'Greenhouse en Land' is a look into the future of market gardening in Westland, a large horticultural area west of The Hague. The design philosophy sees greenhouse cultivation as no longer the focal point of a marketing system but part of a production ecology. Economically one of the areas in the Netherlands with the most potential, this agricultural region is run like a business-park and is no longer soil or climate bound. Extreme urban pressure, water problems and energy shortage question the future and the continuing development of this area as it now exists. To this end the proposal constructs a series of new typologies for nursery cultivation that engage directly with the surrounding landscape, enable a high-grade production and enhance the residential and recreational qualities of the site.
Kas Centrale - Glasshouse Power Station
This design is a symbiosis of glasshouses and a small power station - a Glasshouse Power Station. The building is to stand in areas where energy crops are cultivated. These provide the power station with the fuel it requires. The Glasshouse Power Station's ecological cycle is based on generating electrical energy. A part of this electricity is used to provide the plant material with enough light to ensure its rapid growth. The residual heat produced when generating the electricity is sufficient to warm the greenhouses, creating a favourable balance of energy. Flue gases produced by the power station, such as carbon dioxide, stimulate the plant cultivation. At the same time the Glasshouse Power Station itself provides the water purification necessary for intensive crop cultivation by bringing together nitrogen oxide and the gases produced by fruit and vegetables in the top of the building. This and direct sunlight together create ozone, whose water-purifying effect is exploited to clean water pumped up from the storage basins. Grey residual water flows back into the storage basins where it is purified naturally.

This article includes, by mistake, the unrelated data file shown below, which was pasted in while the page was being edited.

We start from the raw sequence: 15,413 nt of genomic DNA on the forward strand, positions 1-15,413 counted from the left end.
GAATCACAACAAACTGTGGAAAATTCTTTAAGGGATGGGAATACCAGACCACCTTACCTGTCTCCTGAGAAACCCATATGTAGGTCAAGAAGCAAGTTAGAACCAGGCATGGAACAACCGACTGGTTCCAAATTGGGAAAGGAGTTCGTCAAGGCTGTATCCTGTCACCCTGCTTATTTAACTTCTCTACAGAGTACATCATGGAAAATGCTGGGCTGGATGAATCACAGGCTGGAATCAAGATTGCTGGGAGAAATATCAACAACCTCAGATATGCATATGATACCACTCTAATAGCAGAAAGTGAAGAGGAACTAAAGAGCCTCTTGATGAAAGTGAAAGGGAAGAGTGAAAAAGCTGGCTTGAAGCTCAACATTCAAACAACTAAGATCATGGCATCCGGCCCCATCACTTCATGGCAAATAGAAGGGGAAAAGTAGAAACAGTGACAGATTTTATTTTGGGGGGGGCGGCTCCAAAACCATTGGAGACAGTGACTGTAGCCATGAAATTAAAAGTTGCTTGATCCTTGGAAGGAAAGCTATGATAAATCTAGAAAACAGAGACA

Much drained land in the Netherlands is slowly becoming brackish as the water level there steadily drops, allowing salt water to percolate upwards. These brackish areas present a threat to conventional agriculture. The Salt-marsh Nursery is a form of field cultivation that answers the call for new products. These products are cultivated extensively in a brackish landscape.
Client: Competition Prix de Rome 2000/01, Urban Design & Landscape Architecture Second Prize
Project: scenario development for 5000ha of horticultural area in the Westland
Advisor sustainability: Peter Koppert, IVAM Amsterdam
Exhibition design: Werkplaats Typografie, Arnhem